Bob Woodward's new book, "The Price of Politics," addresses the condition of the American economy and how and why we got there. His book examines the struggle between President Obama and the United States Congress to manage federal spending and tax policy for the three and a half years between 2009 and the summer of 2012. Based on 18 months of reporting, it features interviews with key White House and congressional officials, some of whom provided documents, meeting notes, working papers, diaries, emails, transcripts and chronologies. Three key figures spoke to Woodward on the record: President Barack Obama, House Speaker John Boehner and Senator Minority Leader Mitch McConnell. Woodward claims Democrats and Republicans cooperated "in about equal amounts."
|Rep. John A. Boehner, Speaker of the United States House of Representatives|
President Obama and House Speaker John Boehner engaged in secret meetings at the White House in an attempt to reach a historic spending and debt deal, which ultimately collapsed. In a preliminary meeting, Boehner recalled, "I look at myself, I look at the President, and I just started chuckling to myself. Because all you need to know about the differences between the president and myself is that I'm sitting there smoking a cigarette, drinking Merlot, and I look across the table and here is the president of the United States drinking iced tea and chomping on Nicorette."
"That's exactly right. And that's true," confirmed President Obama chewing on another Nicorette during an interview with Woodward in the Oval Office.
In another private meeting, the president and Boehner joked about the tension between Boehner and Republican Majority Leader Eric Cantor, who was perceived to be working against the deal. According to Woodward, the president told Boehner, "You know Cantor's trying to get your job … He's trying to screw you. He's stirring up stuff inside your caucus … He wanted you to take the blame if this thing falls apart."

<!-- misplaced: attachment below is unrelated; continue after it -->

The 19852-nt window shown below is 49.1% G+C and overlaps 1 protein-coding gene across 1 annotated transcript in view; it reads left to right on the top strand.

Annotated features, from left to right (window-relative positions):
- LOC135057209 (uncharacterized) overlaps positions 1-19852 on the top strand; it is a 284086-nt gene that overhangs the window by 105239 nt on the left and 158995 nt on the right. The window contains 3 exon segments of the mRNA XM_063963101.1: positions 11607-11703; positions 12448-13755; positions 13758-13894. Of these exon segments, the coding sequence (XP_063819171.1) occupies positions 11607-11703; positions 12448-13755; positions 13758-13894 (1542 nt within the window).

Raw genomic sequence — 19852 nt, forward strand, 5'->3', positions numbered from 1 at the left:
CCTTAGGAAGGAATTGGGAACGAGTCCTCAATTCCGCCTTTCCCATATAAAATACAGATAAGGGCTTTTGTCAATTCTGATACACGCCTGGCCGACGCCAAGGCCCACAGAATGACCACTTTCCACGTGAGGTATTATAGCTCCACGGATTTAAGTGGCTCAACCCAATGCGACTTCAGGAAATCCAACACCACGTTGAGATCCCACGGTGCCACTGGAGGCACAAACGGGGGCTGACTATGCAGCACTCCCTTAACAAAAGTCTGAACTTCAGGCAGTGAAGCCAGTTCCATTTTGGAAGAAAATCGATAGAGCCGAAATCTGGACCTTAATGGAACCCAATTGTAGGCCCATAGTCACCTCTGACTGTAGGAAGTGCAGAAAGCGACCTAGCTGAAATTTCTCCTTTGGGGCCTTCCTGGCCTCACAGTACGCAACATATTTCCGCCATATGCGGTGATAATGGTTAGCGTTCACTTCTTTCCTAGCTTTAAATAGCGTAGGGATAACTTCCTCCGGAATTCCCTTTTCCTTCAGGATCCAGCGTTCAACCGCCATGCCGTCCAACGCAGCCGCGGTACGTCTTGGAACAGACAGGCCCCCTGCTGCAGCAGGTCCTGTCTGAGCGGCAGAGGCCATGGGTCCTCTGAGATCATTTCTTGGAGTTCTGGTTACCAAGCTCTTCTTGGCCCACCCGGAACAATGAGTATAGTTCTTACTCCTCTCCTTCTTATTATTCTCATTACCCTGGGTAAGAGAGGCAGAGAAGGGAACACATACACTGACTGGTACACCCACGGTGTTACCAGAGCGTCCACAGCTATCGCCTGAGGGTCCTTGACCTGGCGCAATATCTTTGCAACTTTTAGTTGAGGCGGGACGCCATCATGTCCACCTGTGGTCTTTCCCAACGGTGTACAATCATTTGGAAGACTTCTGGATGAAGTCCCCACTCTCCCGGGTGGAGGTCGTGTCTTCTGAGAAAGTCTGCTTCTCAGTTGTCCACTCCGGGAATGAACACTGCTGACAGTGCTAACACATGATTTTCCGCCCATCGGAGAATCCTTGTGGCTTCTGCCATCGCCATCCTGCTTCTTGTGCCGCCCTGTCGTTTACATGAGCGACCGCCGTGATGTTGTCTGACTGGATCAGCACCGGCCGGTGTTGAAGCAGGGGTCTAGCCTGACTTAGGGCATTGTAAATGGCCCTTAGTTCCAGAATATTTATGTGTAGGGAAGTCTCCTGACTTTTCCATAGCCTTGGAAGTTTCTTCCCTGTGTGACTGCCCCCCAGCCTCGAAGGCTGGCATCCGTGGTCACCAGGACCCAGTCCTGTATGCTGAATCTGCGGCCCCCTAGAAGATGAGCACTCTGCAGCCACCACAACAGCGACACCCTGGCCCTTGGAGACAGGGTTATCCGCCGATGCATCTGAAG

Woodward writes that President Obama had "some sympathy" for Boehner who had to deal with the Tea Partiers. The president told Woodward, "You see how crazy these people are. I understand him … He just can't control the forces in his caucus now."
|Rep. Paul Ryan (R-Wisc.), Chairman of the House Budget Committee|
When Congressman Paul Ryan became the new Budget Committee chairman, he was determined to challenge President Obama on basic federal budget issues, especially spending on Medicare and Medicaid. President Obama initially called Ryan's Medicare plan "a serious proposal … the major driver of our long term liabilities, everybody here knows, is Medicare and Medicaid and our health care spending … Nothing comes close. That's going to be what our children have to worry about." However, the president ultimately viewed Ryan's plan as a "model of excess," according to Woodward.
On April 13 the president gave a speech at George Washington University not knowing Ryan was in the audience. He attacked, according to Woodward, "not only Ryan's plan but his entire vision," leaving Ryan "genuinely ripped." Woodward writes, "Ryan felt betrayed. He'd expected an olive branch. What he got was the finger." President Obama later admitted to Woodward that had he known Ryan was there, he might have modified his speech: "I do think that they felt like we were trying to embarrass him … We made a mistake."
|Rep. Eric Cantor, Republican Majority Leader for the 112th Congress|